What is Umbrella Liability Insurance?
Umbrella insurance is a policy designed to provide protection against catastrophic losses. It generally is written over top various primary liability policies, such as the business or commercial auto policy, commercial general liability (CGL) policy, watercraft and aircraft liability policies, and employers liability coverage. It protects the insured from unknown contingencies over and above the normal coverages, to provide excess insurance.
The Purpose of Umbrella Liability Insurance
Sometimes Brokers will look at Umbrella Insurance to gain extra limits that a client needs. For example, if a particular insurer can only offer $2,000,000 CGL limit for a particular industry, we can look to purchase an Umbrella Insurance policy to pick up the difference when higher limits are needed.
In other cases, having an Umbrella Liability Insurance policy may serve to provide cost savings when there are multiple policies, although this is more usual to bigger companies. eg. If a Moving company has a $5,000,000 CGL and $5,000,000 Auto liability on 10 vehicles – it may save money for them to look at a $2,000,000 CGL and $2,000,000 Auto limits with a $3,000,000 or even $8,000,000 Umbrella.
Umbrellas can provide excess limits when the limits of underlying liability policies (or aggregates) are exhausted by the payment of claims; eg. if you have a $2,000,000 CGL and a $3,000,000 Umbrella – the Umbrella only comes into play when a claim hits the $2,000,000 mark.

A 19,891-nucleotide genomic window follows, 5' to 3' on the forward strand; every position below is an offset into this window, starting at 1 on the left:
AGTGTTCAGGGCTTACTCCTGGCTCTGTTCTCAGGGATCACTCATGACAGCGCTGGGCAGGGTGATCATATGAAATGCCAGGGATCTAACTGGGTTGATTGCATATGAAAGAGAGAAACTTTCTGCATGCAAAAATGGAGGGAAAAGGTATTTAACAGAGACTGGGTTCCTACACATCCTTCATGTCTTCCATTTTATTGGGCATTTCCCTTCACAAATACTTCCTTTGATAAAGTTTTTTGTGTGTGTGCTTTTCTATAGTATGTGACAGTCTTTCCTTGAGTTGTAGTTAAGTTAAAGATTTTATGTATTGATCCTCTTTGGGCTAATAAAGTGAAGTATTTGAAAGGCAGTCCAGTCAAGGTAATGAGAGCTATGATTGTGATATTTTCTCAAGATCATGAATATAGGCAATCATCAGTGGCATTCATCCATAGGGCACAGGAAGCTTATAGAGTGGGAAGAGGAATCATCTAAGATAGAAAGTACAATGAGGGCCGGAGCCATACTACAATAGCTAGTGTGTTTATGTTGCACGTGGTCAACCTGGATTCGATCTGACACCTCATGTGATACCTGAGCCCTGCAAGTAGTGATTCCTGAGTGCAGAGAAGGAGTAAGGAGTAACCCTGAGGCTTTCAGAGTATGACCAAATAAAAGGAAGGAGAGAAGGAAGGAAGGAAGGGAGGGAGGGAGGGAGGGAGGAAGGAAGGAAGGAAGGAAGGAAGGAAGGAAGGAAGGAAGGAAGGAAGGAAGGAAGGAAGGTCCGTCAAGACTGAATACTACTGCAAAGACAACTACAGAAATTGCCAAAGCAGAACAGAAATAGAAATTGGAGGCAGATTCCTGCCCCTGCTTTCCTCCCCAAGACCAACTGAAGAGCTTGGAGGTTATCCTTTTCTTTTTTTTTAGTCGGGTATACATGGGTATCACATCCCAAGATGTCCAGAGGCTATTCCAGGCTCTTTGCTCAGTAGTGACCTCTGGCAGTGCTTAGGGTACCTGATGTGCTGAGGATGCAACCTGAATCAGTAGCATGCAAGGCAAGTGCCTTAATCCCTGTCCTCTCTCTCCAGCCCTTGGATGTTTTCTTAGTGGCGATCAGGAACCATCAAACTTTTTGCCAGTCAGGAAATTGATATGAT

An Umbrella is a broad wording that provides protection against some claims not covered by the underlying policies, called a drop down feature, subject to the self-insured retention (SIR) or deductible.
What is Excess Liability Insurance?
An Excess Liability policy is similar to an Umbrella in that it provides excess limits when the limits on the underlying policy are exhausted. In this case though, it is specifically written to follow the exact wording of the underlying policy below. As such there are no drop down features.
An Excess policy may be used rather, than an Umbrella Insurance Policy, for a few common reasons. The insurer does not want to offer increased limits on one of the underlying policies. Eg. In the example above, perhaps the insurer doesn’t want to offer $5,000,000 or $10,000,000 auto liability to the client, but will agree to the CGL limits; This leaves the client continuing to pay for $5,000,000 Auto liability thought the Auto insurer.
Alternatively, this client may have specific exposures that the Insurer does not want to offer an Umbrella with any drop down features. Or that there are specialty coverages that the insurer doesn’t want to to have coverage over. eg. $250,000 in Abuse Liability.
The Excess Liability can be written over other specific types of liability policies. Eg. For increased limits in Professional Liability or even Cyber Liability.